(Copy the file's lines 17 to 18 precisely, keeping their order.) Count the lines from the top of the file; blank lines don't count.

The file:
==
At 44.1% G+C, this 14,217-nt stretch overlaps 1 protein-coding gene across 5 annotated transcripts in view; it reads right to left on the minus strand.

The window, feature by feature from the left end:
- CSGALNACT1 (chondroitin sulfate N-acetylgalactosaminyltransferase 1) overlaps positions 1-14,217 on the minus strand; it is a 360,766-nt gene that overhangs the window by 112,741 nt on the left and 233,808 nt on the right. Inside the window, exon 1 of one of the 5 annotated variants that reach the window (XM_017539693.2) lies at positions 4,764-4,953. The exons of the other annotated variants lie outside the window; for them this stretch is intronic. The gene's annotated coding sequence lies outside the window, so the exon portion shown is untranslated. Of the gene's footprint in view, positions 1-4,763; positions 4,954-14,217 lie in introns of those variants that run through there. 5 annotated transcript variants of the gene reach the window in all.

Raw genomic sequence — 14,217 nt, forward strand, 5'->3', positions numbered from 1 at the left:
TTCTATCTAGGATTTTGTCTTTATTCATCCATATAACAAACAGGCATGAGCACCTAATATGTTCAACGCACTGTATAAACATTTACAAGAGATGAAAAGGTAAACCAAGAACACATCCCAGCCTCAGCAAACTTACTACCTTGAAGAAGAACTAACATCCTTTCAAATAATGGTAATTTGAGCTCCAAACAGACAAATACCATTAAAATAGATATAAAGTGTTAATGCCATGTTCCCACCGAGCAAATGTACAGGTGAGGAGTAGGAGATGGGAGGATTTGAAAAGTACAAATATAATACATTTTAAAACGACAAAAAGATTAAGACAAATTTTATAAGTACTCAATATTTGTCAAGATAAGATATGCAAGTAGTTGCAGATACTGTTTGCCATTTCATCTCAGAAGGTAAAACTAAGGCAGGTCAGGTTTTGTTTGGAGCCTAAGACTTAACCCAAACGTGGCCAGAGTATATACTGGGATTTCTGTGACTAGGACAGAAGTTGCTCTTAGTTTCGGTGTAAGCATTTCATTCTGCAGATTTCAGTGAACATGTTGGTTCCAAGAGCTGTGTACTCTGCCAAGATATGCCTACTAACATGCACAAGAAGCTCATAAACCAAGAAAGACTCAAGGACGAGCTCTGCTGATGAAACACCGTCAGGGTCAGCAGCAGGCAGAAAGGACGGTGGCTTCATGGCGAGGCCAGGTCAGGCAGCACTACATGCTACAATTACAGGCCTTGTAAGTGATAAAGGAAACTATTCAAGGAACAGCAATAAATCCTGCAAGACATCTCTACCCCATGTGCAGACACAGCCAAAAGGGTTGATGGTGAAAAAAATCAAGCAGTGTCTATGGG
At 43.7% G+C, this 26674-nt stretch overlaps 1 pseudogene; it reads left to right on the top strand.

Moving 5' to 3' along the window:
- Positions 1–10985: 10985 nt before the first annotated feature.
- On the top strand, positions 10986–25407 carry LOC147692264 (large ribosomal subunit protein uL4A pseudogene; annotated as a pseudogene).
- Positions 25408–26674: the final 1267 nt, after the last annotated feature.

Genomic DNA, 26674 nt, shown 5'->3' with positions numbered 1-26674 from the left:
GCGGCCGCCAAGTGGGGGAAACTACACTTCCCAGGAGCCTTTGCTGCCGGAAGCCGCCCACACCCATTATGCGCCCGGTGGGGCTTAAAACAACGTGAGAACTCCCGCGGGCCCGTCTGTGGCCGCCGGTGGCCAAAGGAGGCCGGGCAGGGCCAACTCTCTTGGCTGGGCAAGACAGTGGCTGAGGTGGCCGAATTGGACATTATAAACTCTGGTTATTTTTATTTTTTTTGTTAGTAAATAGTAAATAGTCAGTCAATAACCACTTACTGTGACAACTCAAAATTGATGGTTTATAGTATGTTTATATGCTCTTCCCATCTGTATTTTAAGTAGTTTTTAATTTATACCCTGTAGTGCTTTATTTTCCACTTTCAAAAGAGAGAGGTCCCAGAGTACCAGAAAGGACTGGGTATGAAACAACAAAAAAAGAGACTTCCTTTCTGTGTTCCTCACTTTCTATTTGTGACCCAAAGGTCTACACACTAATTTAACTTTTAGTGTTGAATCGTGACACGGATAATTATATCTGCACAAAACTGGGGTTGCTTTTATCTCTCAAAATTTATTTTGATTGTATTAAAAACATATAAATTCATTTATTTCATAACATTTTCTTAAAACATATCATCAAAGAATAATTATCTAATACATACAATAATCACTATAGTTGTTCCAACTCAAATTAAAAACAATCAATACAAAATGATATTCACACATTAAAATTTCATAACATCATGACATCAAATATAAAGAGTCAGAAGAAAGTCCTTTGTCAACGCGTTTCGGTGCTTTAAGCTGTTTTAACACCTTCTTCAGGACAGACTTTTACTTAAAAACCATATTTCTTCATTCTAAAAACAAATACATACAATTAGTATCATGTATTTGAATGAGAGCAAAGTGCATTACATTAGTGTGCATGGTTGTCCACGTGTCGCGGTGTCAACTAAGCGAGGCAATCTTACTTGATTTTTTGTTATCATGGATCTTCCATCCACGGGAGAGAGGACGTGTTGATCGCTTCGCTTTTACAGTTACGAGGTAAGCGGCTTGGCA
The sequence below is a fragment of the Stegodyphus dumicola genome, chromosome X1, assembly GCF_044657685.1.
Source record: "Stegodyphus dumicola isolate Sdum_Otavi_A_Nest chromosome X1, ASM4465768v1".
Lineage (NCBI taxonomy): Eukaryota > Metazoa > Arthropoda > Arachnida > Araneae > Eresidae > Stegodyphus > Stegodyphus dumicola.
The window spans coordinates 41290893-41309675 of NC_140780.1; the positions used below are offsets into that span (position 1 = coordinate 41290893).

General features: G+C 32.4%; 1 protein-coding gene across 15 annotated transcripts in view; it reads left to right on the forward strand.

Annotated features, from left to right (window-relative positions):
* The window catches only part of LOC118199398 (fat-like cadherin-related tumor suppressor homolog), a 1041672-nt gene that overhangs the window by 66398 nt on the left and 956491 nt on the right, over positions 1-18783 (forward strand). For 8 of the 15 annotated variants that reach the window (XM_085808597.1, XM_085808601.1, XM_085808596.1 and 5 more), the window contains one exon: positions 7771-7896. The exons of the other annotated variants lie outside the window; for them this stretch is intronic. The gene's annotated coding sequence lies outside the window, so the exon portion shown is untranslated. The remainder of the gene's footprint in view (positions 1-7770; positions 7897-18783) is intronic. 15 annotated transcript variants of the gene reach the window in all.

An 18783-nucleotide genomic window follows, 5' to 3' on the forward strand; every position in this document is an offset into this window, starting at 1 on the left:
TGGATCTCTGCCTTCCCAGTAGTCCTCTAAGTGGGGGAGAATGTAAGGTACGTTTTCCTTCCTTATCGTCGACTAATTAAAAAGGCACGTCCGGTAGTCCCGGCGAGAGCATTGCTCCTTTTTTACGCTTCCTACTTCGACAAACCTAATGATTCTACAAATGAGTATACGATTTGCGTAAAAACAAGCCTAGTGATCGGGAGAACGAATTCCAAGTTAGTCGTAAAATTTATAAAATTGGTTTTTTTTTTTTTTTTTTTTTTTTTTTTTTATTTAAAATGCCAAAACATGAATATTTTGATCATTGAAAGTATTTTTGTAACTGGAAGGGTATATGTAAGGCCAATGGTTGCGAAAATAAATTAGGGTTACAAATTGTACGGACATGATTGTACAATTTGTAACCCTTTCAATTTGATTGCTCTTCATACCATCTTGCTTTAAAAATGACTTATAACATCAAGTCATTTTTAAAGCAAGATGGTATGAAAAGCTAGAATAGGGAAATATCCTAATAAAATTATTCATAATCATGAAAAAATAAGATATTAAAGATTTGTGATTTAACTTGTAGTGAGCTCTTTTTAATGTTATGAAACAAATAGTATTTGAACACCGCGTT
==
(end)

General features: G+C 32.4%; 1 protein-coding gene across 15 annotated transcripts in view; it reads left to right on the forward strand.

Annotated features, from left to right (window-relative positions):